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Egypt says UN trying to ‘politicise’ Morsi’s death

media Funeral prayers held for former Egyptian president Mohamed Morsi in Istanbul on 18 June 2019 REUTERS/Murad Sezer

Egypt lashed out at the UN human rights office on Wednesday after it called for an investigation into former president Mohammed Morsi’s sudden death after fainting in a courtroom on Monday.

Foreign Ministry spokesman Ahmed Hafez says the call by UN High Commission for Human Rights (OCHR) spokesman Rupert Colville "politicized and immature," a statement many believe is referring to Turkey, which came out immediately after Morsi’s death, calling him a “martyr.”

Turkish President Recep Tayyip Erdogan, who had close ties to Morsi while he was in power, said he does not believe he died of natural causes, calling the Egyptian authorities "tyrants."

Turkish supporters of Morsi held funeral prayers for him on Tuesday.

“Concerns have been raised regarding the conditions of Mr. Morsi’s detention, including access to adequate medical care, as well as sufficient access to his lawyers and family, during his nearly six years in custody,” said OCHR’s Colville in a statement, adding that he was reportedly held in prolonged solitary confinement.

“The investigation should therefore also encompass all aspects of the authorities’ treatment of Mr. Morsi to examine whether the conditions of his detention had an impact on his death,” he added, citing Rule 24 of the Mandela Rules- the UN Standard Minimum Rules for the Treatment of Prisoners.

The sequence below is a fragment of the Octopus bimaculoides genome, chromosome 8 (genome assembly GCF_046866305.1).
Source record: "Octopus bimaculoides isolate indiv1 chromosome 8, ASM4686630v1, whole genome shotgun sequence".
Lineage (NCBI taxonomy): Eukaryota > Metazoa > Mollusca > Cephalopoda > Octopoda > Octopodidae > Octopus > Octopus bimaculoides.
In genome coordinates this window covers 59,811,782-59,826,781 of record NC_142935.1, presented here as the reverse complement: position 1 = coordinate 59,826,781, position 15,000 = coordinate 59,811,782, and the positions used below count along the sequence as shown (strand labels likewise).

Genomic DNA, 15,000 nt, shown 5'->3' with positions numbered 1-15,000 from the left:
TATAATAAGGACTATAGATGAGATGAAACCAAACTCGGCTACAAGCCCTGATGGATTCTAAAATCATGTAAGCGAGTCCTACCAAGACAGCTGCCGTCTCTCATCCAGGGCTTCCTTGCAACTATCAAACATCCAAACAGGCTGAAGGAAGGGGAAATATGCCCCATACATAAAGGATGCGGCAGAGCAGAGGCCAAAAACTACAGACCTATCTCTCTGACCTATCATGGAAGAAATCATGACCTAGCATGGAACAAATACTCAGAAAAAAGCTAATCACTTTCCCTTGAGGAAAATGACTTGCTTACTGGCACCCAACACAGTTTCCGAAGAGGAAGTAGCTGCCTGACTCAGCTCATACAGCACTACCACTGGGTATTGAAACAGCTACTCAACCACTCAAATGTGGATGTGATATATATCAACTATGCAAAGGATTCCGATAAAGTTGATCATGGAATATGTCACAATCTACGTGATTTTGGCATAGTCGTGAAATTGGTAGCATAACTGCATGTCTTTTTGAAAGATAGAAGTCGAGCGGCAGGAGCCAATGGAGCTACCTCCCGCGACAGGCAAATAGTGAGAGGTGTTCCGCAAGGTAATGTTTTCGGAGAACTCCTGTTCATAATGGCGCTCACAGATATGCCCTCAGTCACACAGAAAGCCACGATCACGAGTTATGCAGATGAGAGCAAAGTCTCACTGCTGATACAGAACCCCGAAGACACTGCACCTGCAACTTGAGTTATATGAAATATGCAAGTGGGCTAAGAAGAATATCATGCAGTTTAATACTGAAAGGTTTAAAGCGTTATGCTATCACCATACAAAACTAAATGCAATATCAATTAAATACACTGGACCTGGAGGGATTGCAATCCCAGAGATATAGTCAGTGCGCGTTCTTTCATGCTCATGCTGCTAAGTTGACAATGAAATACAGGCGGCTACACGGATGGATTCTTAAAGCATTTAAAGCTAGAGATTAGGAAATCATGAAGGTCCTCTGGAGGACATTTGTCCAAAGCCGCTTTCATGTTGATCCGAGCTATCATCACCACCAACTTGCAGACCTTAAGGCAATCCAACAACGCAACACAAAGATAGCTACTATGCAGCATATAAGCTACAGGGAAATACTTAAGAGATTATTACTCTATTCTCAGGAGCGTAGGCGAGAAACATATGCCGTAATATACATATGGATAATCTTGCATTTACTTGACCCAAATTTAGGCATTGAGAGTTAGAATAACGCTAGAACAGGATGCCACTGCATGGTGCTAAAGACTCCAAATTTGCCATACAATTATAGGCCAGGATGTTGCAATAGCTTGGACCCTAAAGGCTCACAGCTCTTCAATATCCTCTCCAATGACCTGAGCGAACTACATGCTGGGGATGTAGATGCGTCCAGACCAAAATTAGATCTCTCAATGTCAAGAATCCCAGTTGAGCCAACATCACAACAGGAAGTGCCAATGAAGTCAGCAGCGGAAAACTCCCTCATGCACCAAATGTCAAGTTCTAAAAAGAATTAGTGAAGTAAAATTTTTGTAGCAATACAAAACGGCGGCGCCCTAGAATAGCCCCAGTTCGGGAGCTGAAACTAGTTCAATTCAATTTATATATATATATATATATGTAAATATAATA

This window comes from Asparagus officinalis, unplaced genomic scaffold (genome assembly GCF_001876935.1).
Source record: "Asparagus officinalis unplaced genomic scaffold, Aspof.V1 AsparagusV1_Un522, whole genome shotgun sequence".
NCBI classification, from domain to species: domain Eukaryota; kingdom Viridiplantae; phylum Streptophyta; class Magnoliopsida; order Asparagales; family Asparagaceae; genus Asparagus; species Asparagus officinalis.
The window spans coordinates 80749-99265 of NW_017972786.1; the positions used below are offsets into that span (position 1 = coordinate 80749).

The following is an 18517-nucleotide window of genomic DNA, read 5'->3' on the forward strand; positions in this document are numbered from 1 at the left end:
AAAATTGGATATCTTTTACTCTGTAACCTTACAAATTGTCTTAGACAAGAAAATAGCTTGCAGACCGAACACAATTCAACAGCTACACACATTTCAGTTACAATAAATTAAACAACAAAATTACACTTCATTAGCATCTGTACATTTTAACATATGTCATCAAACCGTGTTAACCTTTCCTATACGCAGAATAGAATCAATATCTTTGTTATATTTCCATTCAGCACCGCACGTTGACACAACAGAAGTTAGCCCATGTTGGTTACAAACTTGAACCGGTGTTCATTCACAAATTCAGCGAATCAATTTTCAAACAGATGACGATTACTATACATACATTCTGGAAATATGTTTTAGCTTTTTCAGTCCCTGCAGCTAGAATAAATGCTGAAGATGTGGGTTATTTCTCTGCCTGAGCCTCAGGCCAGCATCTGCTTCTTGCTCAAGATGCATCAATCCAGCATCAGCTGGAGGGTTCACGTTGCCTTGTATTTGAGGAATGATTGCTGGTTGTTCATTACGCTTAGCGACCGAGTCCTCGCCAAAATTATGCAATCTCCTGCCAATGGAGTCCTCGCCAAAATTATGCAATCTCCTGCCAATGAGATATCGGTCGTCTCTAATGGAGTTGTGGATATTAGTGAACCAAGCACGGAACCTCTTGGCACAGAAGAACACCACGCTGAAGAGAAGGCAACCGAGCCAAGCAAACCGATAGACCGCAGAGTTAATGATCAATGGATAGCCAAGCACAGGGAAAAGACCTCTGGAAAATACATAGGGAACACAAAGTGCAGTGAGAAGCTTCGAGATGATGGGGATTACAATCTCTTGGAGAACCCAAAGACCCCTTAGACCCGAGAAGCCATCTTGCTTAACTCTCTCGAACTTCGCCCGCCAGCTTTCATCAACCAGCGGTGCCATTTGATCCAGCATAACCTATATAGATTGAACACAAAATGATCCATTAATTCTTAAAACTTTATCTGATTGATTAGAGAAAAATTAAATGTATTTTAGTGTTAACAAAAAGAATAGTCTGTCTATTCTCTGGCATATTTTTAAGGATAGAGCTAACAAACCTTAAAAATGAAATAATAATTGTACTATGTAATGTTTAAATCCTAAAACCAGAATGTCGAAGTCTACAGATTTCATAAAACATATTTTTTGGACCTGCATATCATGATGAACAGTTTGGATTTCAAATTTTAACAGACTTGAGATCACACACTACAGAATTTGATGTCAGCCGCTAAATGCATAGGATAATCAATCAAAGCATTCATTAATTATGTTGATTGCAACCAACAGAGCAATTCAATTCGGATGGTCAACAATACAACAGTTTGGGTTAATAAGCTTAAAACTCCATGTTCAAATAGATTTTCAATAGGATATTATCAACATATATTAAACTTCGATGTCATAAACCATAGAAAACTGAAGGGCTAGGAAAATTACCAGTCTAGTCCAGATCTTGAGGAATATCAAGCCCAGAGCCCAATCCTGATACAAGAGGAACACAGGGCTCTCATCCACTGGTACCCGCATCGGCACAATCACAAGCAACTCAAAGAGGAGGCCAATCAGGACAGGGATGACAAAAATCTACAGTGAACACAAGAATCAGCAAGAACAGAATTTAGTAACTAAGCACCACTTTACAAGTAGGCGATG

In 2018, a group of British MP warned that not treating Morsi’s diabetes and liver disease adequately could lead to his “premature death.” A group of MPs had asked for access to Morsi over a year ago, concerned about the sharp decline in his health.

Colville added that Egypt is a signatory to and has ratified the International Covenant on Civil and Political Rights that lays out the necessary measures needed to protect the lives of those incarcerated.

Morsi, the sole democratically elected leader in Egypt, was head of the now-outlawed Muslim Brotherhood. He served for only a year before he was ousted by his then-army chief, and now President Abdel Fattah al-Sisi in 2013.

Morsi was serving a number of long jail sentences for espionage, among other offences, and was in court regarding another charge that he was in cahoots with Hamas, the Palestinian political armed group when he fainted.

Morsi was buried on Tuesday.

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